Like silent sentinels these bunkers, which once formed part of the German Hindenburg Line defences, overlook the St Quentin Canal. They look out across the fields of British victory from the final battles of the Great War on the Western Front and close by are the burials in Guisancourt Farm Cemetery; the men who were among those who took this ground in October 1918.

Guisancourt Farm Bunker (Paul Reed)

Guisancourt Farm Bunker (Paul Reed)

This photograph was taken in early evening light, during the summer of 2012.

Courcelette British Cemetery is located in the heart of the Somme battlefields close to the village which was captured by Canadian troops on 15th September 1916. There are 1,970 graves in the cemetery of which 1,180 are unidentified. The majority of burials are Australians from the fighting at Pozieres and Mouquet Farm, and Canadians from Courcelette and Regina Trench.


Thiepval was one of the largest villages on the Department of the Somme before 1914. It sat on a long ridge-line and was dominated by a substantial chateau which employed a large number of estate workers. The German advance reached Thiepval in September 1914 and it became part of the battlefield for much of the rest of the war. Assaulted by British troops on 1st July 1916, it would take until 26th September before the village, or what remained, was finally captured. Fighting returned in 1918 and when the conflict ended the family who had resided in the chateau had died; it was never rebuilt and most of the pre-war population of Thiepval never returned as their employer was no more.

Thiepval village from above, 1916. (Paul Reed)

The Thiepval Memorial to the Missing is one of several on the battlefields of the Great War that commemorate those who died and have no known grave. At the end of the conflict there was a vast legion of missing soldiers and the then Imperial War Graves Commission decided that the best way to remember them was to build vast memorials in stone listing the names of the missing. Thiepval is the largest of these both in terms of the number of names – originally there were almost 73,000 – and its physical size, the memorial rising more than 140 feet from the Somme fields. It is located on ground formerly part of the chateau grounds, although not on the site of the chateau itself.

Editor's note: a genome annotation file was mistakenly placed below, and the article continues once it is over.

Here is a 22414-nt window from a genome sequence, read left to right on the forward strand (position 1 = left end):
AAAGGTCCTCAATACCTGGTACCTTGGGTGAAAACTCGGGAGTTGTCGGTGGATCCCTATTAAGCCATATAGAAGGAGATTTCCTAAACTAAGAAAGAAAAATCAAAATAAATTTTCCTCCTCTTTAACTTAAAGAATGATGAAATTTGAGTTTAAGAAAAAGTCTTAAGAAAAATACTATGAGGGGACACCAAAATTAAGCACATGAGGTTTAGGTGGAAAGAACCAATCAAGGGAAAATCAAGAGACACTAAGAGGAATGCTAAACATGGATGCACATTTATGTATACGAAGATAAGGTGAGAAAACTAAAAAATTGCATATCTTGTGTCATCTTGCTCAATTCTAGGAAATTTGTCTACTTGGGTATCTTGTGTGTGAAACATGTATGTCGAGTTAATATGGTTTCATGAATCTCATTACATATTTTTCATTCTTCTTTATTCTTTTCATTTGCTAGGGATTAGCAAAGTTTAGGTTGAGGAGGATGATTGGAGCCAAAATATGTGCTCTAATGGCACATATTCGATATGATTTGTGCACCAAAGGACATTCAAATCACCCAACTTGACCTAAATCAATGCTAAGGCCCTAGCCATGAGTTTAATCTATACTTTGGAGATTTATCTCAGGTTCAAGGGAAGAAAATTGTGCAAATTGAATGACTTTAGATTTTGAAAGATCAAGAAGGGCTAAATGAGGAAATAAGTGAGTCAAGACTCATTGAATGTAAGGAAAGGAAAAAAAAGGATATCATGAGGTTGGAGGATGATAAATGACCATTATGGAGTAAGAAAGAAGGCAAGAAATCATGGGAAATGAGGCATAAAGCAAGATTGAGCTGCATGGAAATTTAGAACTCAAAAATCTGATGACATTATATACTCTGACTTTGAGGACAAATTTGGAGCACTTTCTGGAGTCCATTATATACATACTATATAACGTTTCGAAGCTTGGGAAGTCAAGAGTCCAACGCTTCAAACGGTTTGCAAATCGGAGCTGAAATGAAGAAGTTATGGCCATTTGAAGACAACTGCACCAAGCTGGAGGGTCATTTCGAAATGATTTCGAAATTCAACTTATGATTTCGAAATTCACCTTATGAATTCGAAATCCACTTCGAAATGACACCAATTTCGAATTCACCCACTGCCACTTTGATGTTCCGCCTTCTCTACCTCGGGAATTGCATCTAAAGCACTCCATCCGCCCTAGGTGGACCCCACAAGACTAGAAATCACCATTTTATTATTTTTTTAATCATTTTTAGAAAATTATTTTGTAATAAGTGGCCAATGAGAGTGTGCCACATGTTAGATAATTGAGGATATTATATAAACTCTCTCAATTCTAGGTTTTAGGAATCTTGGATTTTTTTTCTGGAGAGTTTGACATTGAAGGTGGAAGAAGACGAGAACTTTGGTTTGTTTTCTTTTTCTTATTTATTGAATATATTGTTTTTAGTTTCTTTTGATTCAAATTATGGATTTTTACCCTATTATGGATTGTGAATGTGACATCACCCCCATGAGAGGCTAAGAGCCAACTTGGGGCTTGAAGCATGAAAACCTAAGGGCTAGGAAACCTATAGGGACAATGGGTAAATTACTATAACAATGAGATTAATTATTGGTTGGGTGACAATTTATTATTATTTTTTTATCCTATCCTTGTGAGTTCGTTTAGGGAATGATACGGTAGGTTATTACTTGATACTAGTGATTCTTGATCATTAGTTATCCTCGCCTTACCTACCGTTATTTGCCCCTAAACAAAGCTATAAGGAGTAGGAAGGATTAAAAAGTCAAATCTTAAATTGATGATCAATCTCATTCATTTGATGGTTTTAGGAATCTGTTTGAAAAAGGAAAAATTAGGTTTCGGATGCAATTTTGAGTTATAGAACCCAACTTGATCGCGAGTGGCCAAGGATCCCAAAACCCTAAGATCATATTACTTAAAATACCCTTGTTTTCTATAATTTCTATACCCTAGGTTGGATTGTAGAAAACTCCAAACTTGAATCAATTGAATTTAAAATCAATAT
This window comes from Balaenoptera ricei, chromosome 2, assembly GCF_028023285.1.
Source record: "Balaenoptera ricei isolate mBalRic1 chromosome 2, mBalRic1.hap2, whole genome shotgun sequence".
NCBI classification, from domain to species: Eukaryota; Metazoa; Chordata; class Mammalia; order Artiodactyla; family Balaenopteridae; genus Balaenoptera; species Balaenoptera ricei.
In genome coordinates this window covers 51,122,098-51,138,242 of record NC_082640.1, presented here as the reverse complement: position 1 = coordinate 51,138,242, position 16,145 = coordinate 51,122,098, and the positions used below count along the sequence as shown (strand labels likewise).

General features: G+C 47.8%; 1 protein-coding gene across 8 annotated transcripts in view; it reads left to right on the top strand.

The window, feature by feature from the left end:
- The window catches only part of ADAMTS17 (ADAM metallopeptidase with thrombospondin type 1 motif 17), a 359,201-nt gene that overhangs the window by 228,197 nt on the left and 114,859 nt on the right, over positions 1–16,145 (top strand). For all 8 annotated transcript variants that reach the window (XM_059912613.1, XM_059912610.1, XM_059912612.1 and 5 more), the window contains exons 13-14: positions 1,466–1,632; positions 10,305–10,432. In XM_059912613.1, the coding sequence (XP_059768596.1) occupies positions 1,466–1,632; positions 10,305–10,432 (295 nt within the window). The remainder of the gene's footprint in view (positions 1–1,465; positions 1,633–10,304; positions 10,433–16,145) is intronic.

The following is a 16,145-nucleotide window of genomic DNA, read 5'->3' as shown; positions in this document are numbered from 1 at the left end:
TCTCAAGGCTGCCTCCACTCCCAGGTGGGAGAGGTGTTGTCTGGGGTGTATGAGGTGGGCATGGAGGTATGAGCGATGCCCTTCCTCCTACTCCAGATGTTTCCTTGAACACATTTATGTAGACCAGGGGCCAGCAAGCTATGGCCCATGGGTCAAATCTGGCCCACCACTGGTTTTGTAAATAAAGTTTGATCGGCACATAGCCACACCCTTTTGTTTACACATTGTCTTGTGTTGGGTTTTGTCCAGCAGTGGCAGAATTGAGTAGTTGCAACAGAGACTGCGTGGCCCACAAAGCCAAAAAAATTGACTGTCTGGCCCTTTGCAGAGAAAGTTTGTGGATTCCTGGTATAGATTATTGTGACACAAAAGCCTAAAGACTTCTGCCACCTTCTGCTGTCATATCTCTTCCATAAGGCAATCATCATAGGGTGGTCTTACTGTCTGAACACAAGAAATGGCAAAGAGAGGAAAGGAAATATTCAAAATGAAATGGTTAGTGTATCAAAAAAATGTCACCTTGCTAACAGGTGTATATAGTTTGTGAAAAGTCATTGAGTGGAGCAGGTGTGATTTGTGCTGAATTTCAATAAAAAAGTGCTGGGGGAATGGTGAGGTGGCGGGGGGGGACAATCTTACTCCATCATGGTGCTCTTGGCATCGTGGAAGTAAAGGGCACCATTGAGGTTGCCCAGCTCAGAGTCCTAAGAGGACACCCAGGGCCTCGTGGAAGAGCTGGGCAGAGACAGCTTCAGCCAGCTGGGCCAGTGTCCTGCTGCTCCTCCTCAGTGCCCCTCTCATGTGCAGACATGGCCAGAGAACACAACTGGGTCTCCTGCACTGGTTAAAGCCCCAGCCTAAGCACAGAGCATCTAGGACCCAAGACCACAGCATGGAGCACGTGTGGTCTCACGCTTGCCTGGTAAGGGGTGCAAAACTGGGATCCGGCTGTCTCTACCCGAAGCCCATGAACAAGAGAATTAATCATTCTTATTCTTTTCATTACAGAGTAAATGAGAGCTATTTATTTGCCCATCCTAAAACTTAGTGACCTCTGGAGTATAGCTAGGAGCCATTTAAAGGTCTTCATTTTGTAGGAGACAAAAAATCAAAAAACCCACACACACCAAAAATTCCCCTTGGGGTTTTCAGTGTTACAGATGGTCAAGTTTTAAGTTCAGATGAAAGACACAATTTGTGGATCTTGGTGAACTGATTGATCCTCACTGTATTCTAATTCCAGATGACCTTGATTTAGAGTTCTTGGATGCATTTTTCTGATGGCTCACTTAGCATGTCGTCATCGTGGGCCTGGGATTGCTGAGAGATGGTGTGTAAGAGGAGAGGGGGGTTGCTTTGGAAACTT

Thiepval Memorial unveiled – 1932 (Paul Reed)

Designed by one of the commission’s chief architects, Edwin Lutyens, work on the memorial began in 1928 and it was official unveiled on 1st August 1932 when thousands came from Britain to attend. British troops visited the memorial during the so-called ‘Phoney War‘ in 1939/40 and during the German occupation German troops occupied the top of the monument, although locals were still allowed to visit it. The memorial was liberated by British troops in September 1944 and post-WW2 it became a focus not only for battlefield visitors but the remaining veterans. On 1st July 1966, on the 50th Anniversary, Dakota aircraft flew over the memorial and scattered it with poppy petals.

Thiepval at the time of liberation, 1944 (Paul Reed)

By the early 1980s the original brick facing of the memorial was in a poor condition. The original bricks had come from Lille and in the 80s they were replaced by Accrington Brick. By the time of the 80th Anniversary of the Somme in 1996 it was clear that the number of visitors to the Somme was on the rise and author Mike Stedman called for a visitors centre, which was eventually constructed in a partnership between the local authorities and the Royal British Legion. Today the Thiepval Memorial receives more than 250,000 visitors annually, making it one of the most visited locations on the Great War battlefields.